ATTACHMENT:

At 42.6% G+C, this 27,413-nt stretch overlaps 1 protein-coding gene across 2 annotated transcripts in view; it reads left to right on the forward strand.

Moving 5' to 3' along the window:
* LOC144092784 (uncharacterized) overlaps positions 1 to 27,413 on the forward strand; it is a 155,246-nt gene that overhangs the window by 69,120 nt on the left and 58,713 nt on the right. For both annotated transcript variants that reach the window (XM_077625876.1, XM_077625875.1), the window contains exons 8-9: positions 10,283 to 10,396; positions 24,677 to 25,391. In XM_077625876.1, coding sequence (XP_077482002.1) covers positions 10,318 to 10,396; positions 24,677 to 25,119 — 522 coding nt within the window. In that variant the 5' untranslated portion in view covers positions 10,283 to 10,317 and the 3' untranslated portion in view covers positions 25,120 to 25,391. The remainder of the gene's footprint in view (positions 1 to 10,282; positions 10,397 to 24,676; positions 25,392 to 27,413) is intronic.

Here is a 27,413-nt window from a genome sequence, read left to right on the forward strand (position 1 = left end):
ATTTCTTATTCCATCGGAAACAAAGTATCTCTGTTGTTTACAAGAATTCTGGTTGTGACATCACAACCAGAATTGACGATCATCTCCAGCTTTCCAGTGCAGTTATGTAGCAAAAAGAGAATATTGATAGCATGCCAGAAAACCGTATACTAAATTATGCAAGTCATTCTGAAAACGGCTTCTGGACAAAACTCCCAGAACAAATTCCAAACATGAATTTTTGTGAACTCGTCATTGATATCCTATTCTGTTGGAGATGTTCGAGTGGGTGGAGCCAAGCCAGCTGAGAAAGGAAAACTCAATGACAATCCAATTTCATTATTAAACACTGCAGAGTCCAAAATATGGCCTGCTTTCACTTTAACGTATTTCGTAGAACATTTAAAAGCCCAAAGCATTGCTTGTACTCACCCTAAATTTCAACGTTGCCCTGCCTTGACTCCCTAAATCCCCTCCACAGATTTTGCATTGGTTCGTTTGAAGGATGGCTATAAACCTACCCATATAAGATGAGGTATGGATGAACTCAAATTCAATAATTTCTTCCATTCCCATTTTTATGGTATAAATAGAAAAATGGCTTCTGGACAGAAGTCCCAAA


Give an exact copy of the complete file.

At 42.6% G+C, this 27,413-nt stretch overlaps 1 protein-coding gene across 2 annotated transcripts in view; it reads left to right on the forward strand.

Moving 5' to 3' along the window:
* LOC144092784 (uncharacterized) overlaps positions 1 to 27,413 on the forward strand; it is a 155,246-nt gene that overhangs the window by 69,120 nt on the left and 58,713 nt on the right. For both annotated transcript variants that reach the window (XM_077625876.1, XM_077625875.1), the window contains exons 8-9: positions 10,283 to 10,396; positions 24,677 to 25,391. In XM_077625876.1, coding sequence (XP_077482002.1) covers positions 10,318 to 10,396; positions 24,677 to 25,119 — 522 coding nt within the window. In that variant the 5' untranslated portion in view covers positions 10,283 to 10,317 and the 3' untranslated portion in view covers positions 25,120 to 25,391. The remainder of the gene's footprint in view (positions 1 to 10,282; positions 10,397 to 24,676; positions 25,392 to 27,413) is intronic.

Here is a 27,413-nt window from a genome sequence, read left to right on the forward strand (position 1 = left end):
ATTTCTTATTCCATCGGAAACAAAGTATCTCTGTTGTTTACAAGAATTCTGGTTGTGACATCACAACCAGAATTGACGATCATCTCCAGCTTTCCAGTGCAGTTATGTAGCAAAAAGAGAATATTGATAGCATGCCAGAAAACCGTATACTAAATTATGCAAGTCATTCTGAAAACGGCTTCTGGACAAAACTCCCAGAACAAATTCCAAACATGAATTTTTGTGAACTCGTCATTGATATCCTATTCTGTTGGAGATGTTCGAGTGGGTGGAGCCAAGCCAGCTGAGAAAGGAAAACTCAATGACAATCCAATTTCATTATTAAACACTGCAGAGTCCAAAATATGGCCTGCTTTCACTTTAACGTATTTCGTAGAACATTTAAAAGCCCAAAGCATTGCTTGTACTCACCCTAAATTTCAACGTTGCCCTGCCTTGACTCCCTAAATCCCCTCCACAGATTTTGCATTGGTTCGTTTGAAGGATGGCTATAAACCTACCCATATAAGATGAGGTATGGATGAACTCAAATTCAATAATTTCTTCCATTCCCATTTTTATGGTATAAATAGAAAAATGGCTTCTGGACAGAAGTCCCAAA